I’m very conscious that I’m inexperienced about writing about this topic and am very keen to not be insensitive and cause offence. I’m very happy to be corrected about my use of language and am happy to make changes where necessary, so please either comment or email me.
I bought a book the other day on the recommendation of a senior colleague of mine who was making some recommendations for content I’ve not yet covered in my literature review in relation to concepts in information literacy. It’s Digital Dieting: from information obesity to intellectual fitness by Tara Brabazon. This kind of language is also used by academics like Drew Whitworth, whose book Information Obesity has played a central role in my engagement with concepts of critical information literacy. I want to briefly write about the problem of the use of this kind of metaphor in relation to information, because I find it offensive and I don’t think it’s helpful, but I’m not completely certain about the degree to which it is offensive (and I certainly don’t think it was intended to be) but would like to discuss it with people so I can work out where I stand.
I want to make it clear that I’m not suggesting that the authors aren’t making valid or important points in their work, because an awful lot of it is completely spot on and I find it challenging and I do use a lot of it myself. However, it seems wrong to let the problem pass me by without saying something about it. I’ll certainly be including a critique of it in my literature review, and thought it was worth maybe opening up a conversation about it here because I haven’t come across many criticisms of this kind of language use so far.
For Whitworth, information obesity is defined as “a failure to turn information into knowledge, and thus use it to sustain our minds, bodies, lives and communities. But just as physical obesity is not simply the result of too much food, so information obesity is caused by more than just “information overload”.” He says that other factors responsible are:
- reductions in the quality of information
- problems with mental “fitness”, that is, a lack of skills, training etc. in the consumer of information
- external pressures, whether from “information industries”, peers, or organisations within which we work, to consume information before we have properly judged its worth.
The problems associated with information obesity are:
- a lack of creativity and flexibility in graduates or employees
- plagiarism at school and university
- the “dumbing down” of TV and other media
- counterknowledge, such as conspiracy theories, creationism, health panics, and so on
- an increasing lack of privacy and state control over information, instead of individuals having control over the information which is important in their homes, communities, environments, workplaces and cultures.
Similarly, Brabazon discusses the need for a “digital detox” (p.16) or “digital diet” (p.30), in order to encourage students to use better sources of information and improve their media and information literacy.
Writing about information obesity tends to draw links between unhealthy relationships with food and unhealthy relationships with information. This is problematic on a few levels. There is judgement about people who are fat or obese. It is presented as bad, dysfunctional and the opposite of the ideal state of being. It is presented as outside of the norm and outside of what it is to be healthy.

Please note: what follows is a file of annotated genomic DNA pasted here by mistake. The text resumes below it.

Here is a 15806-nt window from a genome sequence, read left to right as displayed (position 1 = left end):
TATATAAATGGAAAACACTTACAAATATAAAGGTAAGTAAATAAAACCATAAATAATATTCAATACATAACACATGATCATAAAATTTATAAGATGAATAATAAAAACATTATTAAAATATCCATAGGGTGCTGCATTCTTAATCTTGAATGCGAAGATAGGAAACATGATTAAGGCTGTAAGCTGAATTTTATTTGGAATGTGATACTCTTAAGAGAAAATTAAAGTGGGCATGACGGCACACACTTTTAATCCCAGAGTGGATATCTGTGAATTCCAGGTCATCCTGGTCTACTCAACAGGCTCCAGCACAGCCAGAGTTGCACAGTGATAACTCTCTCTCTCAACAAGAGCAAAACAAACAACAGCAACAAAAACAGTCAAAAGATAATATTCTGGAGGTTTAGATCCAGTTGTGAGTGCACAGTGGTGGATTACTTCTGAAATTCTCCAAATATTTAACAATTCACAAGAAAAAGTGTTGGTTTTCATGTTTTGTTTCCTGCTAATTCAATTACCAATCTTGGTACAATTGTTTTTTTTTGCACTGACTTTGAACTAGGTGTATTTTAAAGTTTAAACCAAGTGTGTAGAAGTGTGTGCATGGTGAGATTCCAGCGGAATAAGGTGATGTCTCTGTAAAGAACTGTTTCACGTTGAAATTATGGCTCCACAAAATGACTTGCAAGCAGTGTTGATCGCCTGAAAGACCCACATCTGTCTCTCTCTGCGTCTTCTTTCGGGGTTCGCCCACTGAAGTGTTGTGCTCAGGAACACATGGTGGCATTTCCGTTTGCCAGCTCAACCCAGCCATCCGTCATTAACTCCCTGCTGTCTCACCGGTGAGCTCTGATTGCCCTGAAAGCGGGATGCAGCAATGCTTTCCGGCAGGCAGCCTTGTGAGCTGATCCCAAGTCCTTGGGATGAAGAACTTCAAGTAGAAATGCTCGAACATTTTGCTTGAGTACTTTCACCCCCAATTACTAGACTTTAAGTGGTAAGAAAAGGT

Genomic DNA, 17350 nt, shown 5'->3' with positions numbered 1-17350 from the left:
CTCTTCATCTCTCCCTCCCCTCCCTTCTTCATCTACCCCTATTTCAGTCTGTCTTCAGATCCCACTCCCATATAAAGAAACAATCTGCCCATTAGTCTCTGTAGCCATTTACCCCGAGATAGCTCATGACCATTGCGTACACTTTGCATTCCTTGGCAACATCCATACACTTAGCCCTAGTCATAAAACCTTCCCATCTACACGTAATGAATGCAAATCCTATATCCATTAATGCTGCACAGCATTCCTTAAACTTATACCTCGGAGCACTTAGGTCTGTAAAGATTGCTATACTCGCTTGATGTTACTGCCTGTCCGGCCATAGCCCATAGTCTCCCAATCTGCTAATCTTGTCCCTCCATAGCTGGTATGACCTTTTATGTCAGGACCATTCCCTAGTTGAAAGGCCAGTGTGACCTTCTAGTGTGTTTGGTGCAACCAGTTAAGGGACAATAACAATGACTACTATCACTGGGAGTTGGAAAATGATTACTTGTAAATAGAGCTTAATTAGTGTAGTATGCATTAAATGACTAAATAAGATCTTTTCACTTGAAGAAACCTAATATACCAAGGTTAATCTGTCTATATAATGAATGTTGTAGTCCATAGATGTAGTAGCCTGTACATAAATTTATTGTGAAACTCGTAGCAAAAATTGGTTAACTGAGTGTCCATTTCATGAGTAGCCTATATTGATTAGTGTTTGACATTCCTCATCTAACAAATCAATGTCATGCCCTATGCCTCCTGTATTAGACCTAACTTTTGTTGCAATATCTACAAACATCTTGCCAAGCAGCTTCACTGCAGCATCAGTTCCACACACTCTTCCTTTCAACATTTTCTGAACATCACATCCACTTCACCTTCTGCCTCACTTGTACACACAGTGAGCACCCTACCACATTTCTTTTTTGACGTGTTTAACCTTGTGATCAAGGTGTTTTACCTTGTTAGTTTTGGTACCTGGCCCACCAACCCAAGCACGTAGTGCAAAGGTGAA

A common fatphobic stereotype is that fat people are intellectually inferior. Cecilia Hartley suggests that fat women are typically seen as “sloppy, careless, lazy, and self-indulgent” (2001, p. 65). The idea that laziness is a cause of information obesity seems to sit too closely to that. For example, in her closing statement Brabazon (2013, p.316) says: “if each of us spends less time eating and more time reading, then…we can fight for intelligence rather than ignorance, and wisdom rather than gluttony.” The juxtaposition of these ideas reproduces this idea.
The metaphor conflates issues of obesity, disordered eating, dieting, detoxing and unhealthiness. The assumption is made that people who are obese are obese because they eat too much, not because of other possible reasons. Being obese is bad and the solution to becoming good or ideal is dieting and detoxing. Dieting and detoxing are seen as mutually exclusive, which they are not. An example of the way concepts are conflated is this section of Digital Dieting: from information obesity to intellectual fitness:
“Returning to the metaphor of this book, consider the nature of fitness and exercise. I wrote much of this book while living in Eastbourne…I would go for daily walks along the coast. The terrain was flat and well-paved. It was easy. But there is a moment each day where I would make a choice between continuing on the flat surface on the promenade or turning right and commencing a 25 degree incline up to the summit…Going up the incline for 15 minutes is difficult…But once at the top of Beachy Head I view a landscape that was not revealed from the coast. Without the effort, the extraordinary vista would remain obscured.” (p.44)